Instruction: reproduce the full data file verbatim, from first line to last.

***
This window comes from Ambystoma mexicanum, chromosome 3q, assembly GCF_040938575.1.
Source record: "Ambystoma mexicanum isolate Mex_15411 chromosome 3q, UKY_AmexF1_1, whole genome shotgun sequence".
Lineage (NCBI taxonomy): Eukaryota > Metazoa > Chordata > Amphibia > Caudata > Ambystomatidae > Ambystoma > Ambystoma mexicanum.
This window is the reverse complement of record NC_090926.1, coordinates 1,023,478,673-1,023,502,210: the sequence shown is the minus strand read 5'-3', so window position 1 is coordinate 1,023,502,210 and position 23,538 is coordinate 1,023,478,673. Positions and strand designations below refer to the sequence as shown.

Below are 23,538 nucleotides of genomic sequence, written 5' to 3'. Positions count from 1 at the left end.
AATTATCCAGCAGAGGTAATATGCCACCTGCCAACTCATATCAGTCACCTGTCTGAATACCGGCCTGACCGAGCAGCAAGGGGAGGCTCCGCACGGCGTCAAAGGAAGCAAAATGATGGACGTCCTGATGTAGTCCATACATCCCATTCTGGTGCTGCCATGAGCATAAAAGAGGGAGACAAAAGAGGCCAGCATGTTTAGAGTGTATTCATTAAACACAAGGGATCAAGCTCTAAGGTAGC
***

This window comes from Ambystoma mexicanum, chromosome 3q, assembly GCF_040938575.1.
Source record: "Ambystoma mexicanum isolate Mex_15411 chromosome 3q, UKY_AmexF1_1, whole genome shotgun sequence".
Lineage (NCBI taxonomy): Eukaryota > Metazoa > Chordata > Amphibia > Caudata > Ambystomatidae > Ambystoma > Ambystoma mexicanum.
This window is the reverse complement of record NC_090926.1, coordinates 1,023,478,673-1,023,502,210: the sequence shown is the minus strand read 5'-3', so window position 1 is coordinate 1,023,502,210 and position 23,538 is coordinate 1,023,478,673. Positions and strand designations below refer to the sequence as shown.

Below are 23,538 nucleotides of genomic sequence, written 5' to 3'. Positions count from 1 at the left end.
AATTATCCAGCAGAGGTAATATGCCACCTGCCAACTCATATCAGTCACCTGTCTGAATACCGGCCTGACCGAGCAGCAAGGGGAGGCTCCGCACGGCGTCAAAGGAAGCAAAATGATGGACGTCCTGATGTAGTCCATACATCCCATTCTGGTGCTGCCATGAGCATAAAAGAGGGAGACAAAAGAGGCCAGCATGTTTAGAGTGTATTCATTAAACACAAGGGATCAAGCTCTAAGGTAGC